To the Bush bunch, an election seems to equal “democracy.” Yet five months after elections in Iraq, that country has no government. And nine months after parliamentary elections in Afghanistan, it’s unclear who the new legislature represents and where it’s headed.
I recently visited the Afghan Parliament, just finishing its third month in session, to interview twenty members of the lower house who seem to many Afghans to be the last, best hope for a democratic future. They are certainly not typical. Standard issue parliamentarians are familiar mujahedeen commanders and cronies previously defeated, discredited and driven from the country. But these twenty parliamentarians are different: They’re women.
Trumpeted as “the first democratically elected Parliament in over thirty years,” this one was planned at the December 2001 Bonn conference that followed the fall of the Taliban, and was brought into being at fabulous expense by an army of some 130,000 internationally paid election workers. The United States’ inexplicable pressure to invite those mujahedeen commanders to Bonn plays out now in a Parliament where every other member is a former jihadi, and nearly half are affiliated with fundamentalist or traditionalist Islamist parties, including the Taliban.
The presence of so many of the country’s notorious bad guys is certainly the most peculiar feature of this “democratic” Parliament (another is the new Parliament building itself, which has plenty of room for prayer mats but no office space). One international analyst reports that among the 249 members of the Wolesi Jirga (lower house) are forty commanders (warlords) of armed militias, twenty-four members of criminal gangs, seventeen drug traffickers and nineteen men facing serious allegations of war crimes and human rights violations. The deputy chairman of the Afghan Independent Human Rights Commission charges that “more than 80 percent of winning candidates in provinces and more than 60 percent in the capital, Kabul, have links to armed groups.” Plenty of parliamentarians parade around town in armored cars packed with bodyguards flourishing automatic weapons. “How can I stand up to that?” asked one woman delegate. “I am only one small lady arriving on the bus.”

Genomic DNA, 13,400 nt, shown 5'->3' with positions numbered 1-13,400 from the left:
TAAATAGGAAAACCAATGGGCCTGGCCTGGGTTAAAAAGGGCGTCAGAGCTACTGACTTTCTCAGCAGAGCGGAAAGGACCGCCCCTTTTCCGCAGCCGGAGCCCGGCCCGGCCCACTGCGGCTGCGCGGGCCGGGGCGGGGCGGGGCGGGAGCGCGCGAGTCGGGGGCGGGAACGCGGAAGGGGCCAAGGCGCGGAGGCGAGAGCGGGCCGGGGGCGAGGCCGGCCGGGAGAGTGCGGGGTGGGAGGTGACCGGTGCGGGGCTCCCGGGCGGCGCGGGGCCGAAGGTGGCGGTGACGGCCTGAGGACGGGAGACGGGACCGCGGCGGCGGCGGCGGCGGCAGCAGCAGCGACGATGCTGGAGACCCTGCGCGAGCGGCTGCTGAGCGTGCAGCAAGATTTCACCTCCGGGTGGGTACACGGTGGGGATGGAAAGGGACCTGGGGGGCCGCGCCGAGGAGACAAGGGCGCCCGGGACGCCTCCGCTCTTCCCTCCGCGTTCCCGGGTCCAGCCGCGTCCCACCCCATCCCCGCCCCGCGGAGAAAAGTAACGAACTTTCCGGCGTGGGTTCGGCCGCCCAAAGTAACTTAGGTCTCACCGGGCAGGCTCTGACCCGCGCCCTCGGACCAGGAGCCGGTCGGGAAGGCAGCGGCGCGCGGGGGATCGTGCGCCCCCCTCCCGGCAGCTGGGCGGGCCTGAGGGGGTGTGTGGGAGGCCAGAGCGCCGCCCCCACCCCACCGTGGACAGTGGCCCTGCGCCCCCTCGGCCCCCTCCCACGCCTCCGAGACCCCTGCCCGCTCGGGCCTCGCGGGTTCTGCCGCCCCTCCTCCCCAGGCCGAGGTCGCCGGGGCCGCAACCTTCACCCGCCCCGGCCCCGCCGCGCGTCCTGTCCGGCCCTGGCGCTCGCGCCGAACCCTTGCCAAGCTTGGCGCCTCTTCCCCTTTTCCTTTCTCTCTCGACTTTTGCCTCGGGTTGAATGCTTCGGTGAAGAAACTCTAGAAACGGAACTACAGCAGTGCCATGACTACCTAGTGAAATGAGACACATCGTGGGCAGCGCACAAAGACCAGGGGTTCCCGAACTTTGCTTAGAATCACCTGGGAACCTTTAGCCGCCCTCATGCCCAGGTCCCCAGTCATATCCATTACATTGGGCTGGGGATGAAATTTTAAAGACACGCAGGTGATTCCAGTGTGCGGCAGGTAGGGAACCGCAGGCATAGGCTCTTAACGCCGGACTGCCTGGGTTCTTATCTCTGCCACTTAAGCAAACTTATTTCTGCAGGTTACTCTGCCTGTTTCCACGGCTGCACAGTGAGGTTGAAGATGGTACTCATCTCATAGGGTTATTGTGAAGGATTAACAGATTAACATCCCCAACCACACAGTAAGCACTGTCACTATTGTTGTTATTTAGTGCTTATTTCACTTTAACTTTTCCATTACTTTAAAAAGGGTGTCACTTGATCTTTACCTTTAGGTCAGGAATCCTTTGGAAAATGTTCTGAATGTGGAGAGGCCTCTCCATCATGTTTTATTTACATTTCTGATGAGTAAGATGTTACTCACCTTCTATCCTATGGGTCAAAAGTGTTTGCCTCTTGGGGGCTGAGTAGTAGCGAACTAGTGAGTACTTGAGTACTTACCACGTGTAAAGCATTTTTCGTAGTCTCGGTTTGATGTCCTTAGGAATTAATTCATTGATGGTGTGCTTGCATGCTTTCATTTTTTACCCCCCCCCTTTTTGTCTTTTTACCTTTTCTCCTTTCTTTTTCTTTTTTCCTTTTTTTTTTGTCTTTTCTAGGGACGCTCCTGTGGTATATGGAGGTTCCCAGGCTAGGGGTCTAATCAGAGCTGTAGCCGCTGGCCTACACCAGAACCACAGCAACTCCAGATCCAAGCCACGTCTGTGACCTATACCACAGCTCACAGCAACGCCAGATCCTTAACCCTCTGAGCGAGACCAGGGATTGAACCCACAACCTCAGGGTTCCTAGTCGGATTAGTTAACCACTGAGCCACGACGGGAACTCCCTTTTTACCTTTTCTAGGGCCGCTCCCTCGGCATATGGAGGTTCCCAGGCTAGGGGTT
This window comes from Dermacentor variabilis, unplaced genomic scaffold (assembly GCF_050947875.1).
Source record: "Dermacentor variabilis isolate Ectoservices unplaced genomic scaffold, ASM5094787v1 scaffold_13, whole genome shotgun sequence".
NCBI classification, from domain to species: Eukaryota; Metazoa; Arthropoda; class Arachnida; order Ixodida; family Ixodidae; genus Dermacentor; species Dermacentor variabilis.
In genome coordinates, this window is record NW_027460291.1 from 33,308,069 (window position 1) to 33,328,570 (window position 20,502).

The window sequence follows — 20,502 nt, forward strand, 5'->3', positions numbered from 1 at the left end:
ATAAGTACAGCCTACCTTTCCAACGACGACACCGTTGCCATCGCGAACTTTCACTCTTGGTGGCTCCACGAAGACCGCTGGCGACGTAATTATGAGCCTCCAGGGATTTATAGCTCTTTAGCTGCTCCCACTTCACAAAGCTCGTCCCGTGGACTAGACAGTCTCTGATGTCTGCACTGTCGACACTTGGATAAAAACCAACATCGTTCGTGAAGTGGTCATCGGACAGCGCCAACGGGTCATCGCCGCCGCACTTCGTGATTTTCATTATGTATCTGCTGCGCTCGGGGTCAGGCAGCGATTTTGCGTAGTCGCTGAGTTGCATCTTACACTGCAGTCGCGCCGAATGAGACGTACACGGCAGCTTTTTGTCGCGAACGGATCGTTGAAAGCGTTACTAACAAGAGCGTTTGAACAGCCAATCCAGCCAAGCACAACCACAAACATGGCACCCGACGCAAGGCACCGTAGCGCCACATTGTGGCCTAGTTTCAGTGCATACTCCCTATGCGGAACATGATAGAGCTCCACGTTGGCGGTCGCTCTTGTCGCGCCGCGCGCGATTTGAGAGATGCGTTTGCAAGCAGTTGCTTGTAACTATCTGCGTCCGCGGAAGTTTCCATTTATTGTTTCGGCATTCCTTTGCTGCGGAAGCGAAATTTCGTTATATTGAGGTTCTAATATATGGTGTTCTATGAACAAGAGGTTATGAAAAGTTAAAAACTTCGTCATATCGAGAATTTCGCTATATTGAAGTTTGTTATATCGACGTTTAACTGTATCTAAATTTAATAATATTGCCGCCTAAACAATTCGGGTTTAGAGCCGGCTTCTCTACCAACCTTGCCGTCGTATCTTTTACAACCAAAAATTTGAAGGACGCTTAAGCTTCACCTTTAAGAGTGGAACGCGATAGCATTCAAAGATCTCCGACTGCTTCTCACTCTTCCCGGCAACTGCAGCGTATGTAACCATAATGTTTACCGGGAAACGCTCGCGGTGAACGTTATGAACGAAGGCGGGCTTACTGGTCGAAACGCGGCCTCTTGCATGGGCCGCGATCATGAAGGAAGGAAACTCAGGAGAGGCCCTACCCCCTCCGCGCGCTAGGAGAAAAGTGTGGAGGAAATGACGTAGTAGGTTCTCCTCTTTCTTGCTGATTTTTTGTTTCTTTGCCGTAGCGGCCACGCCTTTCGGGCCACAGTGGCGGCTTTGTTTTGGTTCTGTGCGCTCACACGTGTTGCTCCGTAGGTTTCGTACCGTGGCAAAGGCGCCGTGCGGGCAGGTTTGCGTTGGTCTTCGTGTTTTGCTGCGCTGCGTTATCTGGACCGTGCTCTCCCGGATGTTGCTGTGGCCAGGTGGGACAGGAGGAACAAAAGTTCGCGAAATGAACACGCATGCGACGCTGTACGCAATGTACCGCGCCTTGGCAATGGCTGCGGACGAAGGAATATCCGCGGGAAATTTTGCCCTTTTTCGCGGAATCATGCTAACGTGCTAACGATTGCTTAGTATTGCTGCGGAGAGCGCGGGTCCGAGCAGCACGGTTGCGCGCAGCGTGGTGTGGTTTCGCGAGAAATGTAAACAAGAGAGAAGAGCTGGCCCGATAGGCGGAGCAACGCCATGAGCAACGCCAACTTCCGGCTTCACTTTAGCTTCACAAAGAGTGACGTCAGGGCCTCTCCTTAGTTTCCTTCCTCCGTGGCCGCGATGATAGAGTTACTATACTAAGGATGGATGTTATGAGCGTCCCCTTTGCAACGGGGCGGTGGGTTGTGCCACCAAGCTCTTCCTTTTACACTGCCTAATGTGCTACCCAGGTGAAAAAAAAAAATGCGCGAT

Warlords and criminals got into Parliament by the usual tactics: intimidation, bribery, theft and the occasional murderous assault. Many spent lavishly on campaigns, running up six-figure bills despite an official spending cap of about $15,000 (750,000 afghanis). Many gave away coveted products–from cell phones to motor bikes–to inspire voter loyalty. Some allegedly stuffed ballot boxes, using voter-registration cards confiscated from women. The highest percentages of women’s votes were recorded in precisely those provinces where women are not allowed to leave the house. In Kandahar province, brimming ballot boxes were returned from women’s voting centers, although few women had been seen visiting the polls.
The presence on the ballot of the usual suspects–especially the commanders who wrecked the country–kept many voters from last September’s polls. (The low voter turnout, also attributed to widespread disillusionment with President Hamid Karzai, further dims the democratic credentials of the new Parliament.) But many voters filed a protest vote that produced Parliament’s other startling statistic: Better than one in four members of the Wolesi Jirga is a woman.